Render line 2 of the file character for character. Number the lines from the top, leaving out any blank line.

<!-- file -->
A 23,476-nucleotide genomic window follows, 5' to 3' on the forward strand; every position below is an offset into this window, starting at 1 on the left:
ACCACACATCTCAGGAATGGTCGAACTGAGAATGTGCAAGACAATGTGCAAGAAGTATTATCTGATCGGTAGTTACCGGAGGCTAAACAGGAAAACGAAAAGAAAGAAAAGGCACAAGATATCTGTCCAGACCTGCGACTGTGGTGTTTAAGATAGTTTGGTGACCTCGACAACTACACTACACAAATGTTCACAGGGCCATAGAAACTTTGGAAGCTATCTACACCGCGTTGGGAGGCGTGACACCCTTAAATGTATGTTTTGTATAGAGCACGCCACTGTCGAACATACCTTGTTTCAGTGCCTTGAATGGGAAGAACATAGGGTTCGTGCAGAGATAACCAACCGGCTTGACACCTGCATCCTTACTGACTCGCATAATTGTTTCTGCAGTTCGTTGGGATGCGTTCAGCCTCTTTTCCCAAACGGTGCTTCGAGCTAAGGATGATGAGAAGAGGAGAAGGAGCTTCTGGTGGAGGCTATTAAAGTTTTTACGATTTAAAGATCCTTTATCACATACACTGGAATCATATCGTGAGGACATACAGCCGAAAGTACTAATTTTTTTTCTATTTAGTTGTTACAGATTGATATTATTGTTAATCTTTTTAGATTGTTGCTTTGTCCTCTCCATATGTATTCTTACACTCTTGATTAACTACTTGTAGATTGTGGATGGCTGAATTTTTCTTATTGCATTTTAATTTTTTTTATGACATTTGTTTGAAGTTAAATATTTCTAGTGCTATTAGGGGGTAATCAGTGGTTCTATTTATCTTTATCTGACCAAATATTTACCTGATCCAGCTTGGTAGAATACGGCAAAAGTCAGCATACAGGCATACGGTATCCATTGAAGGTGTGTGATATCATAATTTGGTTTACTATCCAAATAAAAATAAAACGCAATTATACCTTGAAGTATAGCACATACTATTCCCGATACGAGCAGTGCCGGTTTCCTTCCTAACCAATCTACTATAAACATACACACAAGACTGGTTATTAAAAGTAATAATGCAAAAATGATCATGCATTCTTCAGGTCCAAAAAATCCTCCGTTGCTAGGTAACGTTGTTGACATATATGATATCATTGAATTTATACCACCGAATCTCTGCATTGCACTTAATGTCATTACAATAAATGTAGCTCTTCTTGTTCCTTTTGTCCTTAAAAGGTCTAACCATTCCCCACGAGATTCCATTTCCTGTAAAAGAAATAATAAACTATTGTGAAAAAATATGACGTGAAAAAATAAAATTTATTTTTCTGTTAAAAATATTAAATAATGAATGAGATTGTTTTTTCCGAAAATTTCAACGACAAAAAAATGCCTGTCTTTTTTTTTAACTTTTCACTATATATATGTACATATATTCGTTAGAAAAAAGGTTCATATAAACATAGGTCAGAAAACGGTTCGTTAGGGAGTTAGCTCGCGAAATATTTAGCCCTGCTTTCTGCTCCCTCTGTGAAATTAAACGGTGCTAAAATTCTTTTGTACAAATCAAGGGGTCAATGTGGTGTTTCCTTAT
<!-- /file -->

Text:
ACCACACATCTCAGGAATGGTCGAACTGAGAATGTGCAAGACAATGTGCAAGAAGTATTATCTGATCGGTAGTTACCGGAGGCTAAACAGGAAAACGAAAAGAAAGAAAAGGCACAAGATATCTGTCCAGACCTGCGACTGTGGTGTTTAAGATAGTTTGGTGACCTCGACAACTACACTACACAAATGTTCACAGGGCCATAGAAACTTTGGAAGCTATCTACACCGCGTTGGGAGGCGTGACACCCTTAAATGTATGTTTTGTATAGAGCACGCCACTGTCGAACATACCTTGTTTCAGTGCCTTGAATGGGAAGAACATAGGGTTCGTGCAGAGATAACCAACCGGCTTGACACCTGCATCCTTACTGACTCGCATAATTGTTTCTGCAGTTCGTTGGGATGCGTTCAGCCTCTTTTCCCAAACGGTGCTTCGAGCTAAGGATGATGAGAAGAGGAGAAGGAGCTTCTGGTGGAGGCTATTAAAGTTTTTACGATTTAAAGATCCTTTATCACATACACTGGAATCATATCGTGAGGACATACAGCCGAAAGTACTAATTTTTTTTCTATTTAGTTGTTACAGATTGATATTATTGTTAATCTTTTTAGATTGTTGCTTTGTCCTCTCCATATGTATTCTTACACTCTTGATTAACTACTTGTAGATTGTGGATGGCTGAATTTTTCTTATTGCATTTTAATTTTTTTTATGACATTTGTTTGAAGTTAAATATTTCTAGTGCTATTAGGGGGTAATCAGTGGTTCTATTTATCTTTATCTGACCAAATATTTACCTGATCCAGCTTGGTAGAATACGGCAAAAGTCAGCATACAGGCATACGGTATCCATTGAAGGTGTGTGATATCATAATTTGGTTTACTATCCAAATAAAAATAAAACGCAATTATACCTTGAAGTATAGCACATACTATTCCCGATACGAGCAGTGCCGGTTTCCTTCCTAACCAATCTACTATAAACATACACACAAGACTGGTTATTAAAAGTAATAATGCAAAAATGATCATGCATTCTTCAGGTCCAAAAAATCCTCCGTTGCTAGGTAACGTTGTTGACATATATGATATCATTGAATTTATACCACCGAATCTCTGCATTGCACTTAATGTCATTACAATAAATGTAGCTCTTCTTGTTCCTTTTGTCCTTAAAAGGTCTAACCATTCCCCACGAGATTCCATTTCCTGTAAAAGAAATAATAAACTATTGTGAAAAAATATGACGTGAAAAAATAAAATTTATTTTTCTGTTAAAAATATTAAATAATGAATGAGATTGTTTTTTCCGAAAATTTCAACGACAAAAAAATGCCTGTCTTTTTTTTTAACTTTTCACTATATATATGTACATATATTCGTTAGAAAAAAGGTTCATATAAACATAGGTCAGAAAACGGTTCGTTAGGGAGTTAGCTCGCGAAATATTTAGCCCTGCTTTCTGCTCCCTCTGTGAAATTAAACGGTGCTAAAATTCTTTTGTACAAATCAAGGGGTCAATGTGGTGTTTCCTTAT